Teaching Plan for Diabetes Management for Nurses

Introduction

The main purpose of patient education in this case is for people with diabetes to develop their knowledge, confidence, and skills thus enabling them to take rising control of their own condition and incorporate effective self-management into their daily life. A high a well-structured education plan or program can have a profound effect on the health outcomes and can significantly prove the quality of life (McGovern, Devlin, Lange, & Mann, 2002). Therefore, before one begins developing the teaching plan, they should be sure to describe the uniqueness of the clinical sites and the intended populations. Their teaching plan need proper customizations to this population and find ways that will help evaluate and monitor the program.
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Create a needs assessment survey

Needs assessment survey briefly, is a way of asking a group of a selected population what they see as the most important needs of that group. The analysis of the survey results are then used in guiding the future actions of the nurses. Generally, the needs most rated are therefore addressed first depending on the available resources thus taking different forms. The resources will determine which type of survey to be carried out, such as informal methods for example, asking around in the community, friends, or postal carriers (Franz, 2001). Information is also retrieved from local hospitals where several people get their diagnosis, additionally, it can also take the form of a professional-written survey, and then it is emailed to several people. Moreover, a need assessment survey have some common characteristics, for example, they have pre-set list of the questions to be answered by the willing people, they also have a pre-determined sample of the number of participants to answer these questions. Finally, the results of the survey are then tabularized, summarized, dispersed, discussed, and then used (Funnell, Brown, Childs, Haas, Hosey, Jensen, & Weiss, 2009).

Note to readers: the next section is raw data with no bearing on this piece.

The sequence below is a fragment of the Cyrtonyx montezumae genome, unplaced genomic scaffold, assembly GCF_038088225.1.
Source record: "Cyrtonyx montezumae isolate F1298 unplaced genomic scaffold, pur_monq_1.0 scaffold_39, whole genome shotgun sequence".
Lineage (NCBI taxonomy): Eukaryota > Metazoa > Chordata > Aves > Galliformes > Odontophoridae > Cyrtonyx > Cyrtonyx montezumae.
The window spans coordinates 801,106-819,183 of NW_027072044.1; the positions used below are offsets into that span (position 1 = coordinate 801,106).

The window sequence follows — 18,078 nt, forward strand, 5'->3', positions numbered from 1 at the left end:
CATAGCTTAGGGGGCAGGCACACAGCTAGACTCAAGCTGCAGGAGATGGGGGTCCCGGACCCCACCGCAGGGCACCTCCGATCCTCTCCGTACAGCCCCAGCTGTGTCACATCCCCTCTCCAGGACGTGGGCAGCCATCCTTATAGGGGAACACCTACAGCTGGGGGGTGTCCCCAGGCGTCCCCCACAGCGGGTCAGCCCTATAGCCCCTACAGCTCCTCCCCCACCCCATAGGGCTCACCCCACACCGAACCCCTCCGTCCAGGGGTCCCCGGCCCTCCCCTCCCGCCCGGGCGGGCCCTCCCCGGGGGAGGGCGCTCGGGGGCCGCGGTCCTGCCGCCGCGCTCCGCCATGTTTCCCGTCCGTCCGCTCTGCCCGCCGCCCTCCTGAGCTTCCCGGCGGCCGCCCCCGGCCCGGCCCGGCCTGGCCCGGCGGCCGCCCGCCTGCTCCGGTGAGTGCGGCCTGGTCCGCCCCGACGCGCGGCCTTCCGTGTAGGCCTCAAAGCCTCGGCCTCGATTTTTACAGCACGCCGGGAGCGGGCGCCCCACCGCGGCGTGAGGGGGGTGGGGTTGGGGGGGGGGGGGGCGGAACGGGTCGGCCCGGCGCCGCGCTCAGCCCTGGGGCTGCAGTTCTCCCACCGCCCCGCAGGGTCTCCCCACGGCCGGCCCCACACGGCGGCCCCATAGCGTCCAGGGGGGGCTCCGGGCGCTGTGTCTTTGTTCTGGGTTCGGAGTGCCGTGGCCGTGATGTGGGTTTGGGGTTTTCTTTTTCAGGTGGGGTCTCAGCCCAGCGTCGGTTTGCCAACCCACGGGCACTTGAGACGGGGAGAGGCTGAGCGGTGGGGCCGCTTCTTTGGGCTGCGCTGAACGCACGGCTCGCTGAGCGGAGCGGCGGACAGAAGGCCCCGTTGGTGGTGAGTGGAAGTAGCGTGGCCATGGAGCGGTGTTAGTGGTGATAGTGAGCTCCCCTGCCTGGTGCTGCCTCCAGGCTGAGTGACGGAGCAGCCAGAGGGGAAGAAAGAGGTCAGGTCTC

In this case, the need assessment survey will be done on a small town population where the purpose will be to develop a program for the diabetic population in the effort to educate them on self-management. Therefore, the objective of the survey is getting to know the needs of diabetic patients also how the nurses can help them cope with their changing lifestyle. The first though of this project is what the nurses can do to evaluate the needs of the targeted group and implement them appropriately in the proposed program. The first step will be compiling a list of relevant questions and relevant topics that would be useful in the assessment. This will ensure that the targeted group provided the required information in the assessment (Funnell, Brown, Childs, Haas, Hosey, Jensen, & Weiss, 2009).